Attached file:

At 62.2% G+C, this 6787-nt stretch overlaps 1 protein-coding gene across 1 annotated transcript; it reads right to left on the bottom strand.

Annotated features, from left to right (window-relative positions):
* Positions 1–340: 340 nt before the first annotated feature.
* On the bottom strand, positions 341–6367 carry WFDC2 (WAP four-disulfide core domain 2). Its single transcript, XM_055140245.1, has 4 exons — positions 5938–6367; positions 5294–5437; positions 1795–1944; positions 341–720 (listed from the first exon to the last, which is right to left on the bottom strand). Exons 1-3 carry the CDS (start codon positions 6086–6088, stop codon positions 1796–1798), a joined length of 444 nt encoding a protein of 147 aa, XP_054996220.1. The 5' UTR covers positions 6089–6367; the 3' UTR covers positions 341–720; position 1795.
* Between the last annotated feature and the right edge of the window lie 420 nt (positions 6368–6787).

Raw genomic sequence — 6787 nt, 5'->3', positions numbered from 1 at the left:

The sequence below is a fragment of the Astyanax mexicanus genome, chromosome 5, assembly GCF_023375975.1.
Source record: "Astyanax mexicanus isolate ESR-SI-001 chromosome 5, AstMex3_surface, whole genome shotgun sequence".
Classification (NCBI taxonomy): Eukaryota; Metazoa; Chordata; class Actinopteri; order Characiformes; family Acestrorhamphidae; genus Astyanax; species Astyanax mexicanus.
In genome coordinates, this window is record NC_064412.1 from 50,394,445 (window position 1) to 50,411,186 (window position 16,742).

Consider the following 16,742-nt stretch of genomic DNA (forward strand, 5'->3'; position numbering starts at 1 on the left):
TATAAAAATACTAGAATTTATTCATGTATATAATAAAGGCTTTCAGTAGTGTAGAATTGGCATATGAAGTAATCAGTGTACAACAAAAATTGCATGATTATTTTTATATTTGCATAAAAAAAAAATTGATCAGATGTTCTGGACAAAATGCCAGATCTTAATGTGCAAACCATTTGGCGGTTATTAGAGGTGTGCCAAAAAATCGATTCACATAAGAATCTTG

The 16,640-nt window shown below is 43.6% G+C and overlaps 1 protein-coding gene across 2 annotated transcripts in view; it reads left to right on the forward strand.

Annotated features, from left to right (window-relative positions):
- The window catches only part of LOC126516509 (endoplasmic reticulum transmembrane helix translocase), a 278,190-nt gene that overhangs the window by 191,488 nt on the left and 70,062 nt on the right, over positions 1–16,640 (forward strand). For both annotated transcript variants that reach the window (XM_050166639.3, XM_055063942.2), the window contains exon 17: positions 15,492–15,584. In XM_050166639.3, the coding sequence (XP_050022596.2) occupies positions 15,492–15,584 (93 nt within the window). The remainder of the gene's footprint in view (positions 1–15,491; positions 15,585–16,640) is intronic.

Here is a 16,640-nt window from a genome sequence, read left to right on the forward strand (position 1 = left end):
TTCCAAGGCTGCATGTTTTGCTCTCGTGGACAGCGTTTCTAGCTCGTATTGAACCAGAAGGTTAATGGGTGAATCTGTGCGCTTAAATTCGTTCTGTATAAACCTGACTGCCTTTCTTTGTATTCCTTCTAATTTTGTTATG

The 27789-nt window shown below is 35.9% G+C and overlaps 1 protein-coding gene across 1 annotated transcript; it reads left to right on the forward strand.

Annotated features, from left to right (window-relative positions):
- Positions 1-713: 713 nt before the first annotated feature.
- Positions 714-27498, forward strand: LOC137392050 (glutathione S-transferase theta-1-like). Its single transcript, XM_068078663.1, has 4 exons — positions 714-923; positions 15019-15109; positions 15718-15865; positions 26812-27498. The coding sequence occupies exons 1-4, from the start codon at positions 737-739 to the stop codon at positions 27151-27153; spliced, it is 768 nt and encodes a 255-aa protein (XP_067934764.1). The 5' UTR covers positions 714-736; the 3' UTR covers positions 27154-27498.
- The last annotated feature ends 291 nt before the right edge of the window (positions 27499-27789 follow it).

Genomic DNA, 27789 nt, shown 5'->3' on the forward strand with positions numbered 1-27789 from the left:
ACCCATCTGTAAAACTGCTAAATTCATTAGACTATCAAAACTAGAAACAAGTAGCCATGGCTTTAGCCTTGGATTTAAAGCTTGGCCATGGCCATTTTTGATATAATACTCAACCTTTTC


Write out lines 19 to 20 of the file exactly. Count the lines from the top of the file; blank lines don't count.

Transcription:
Annotated features, from left to right (window-relative positions):
- Positions 1-713: 713 nt before the first annotated feature.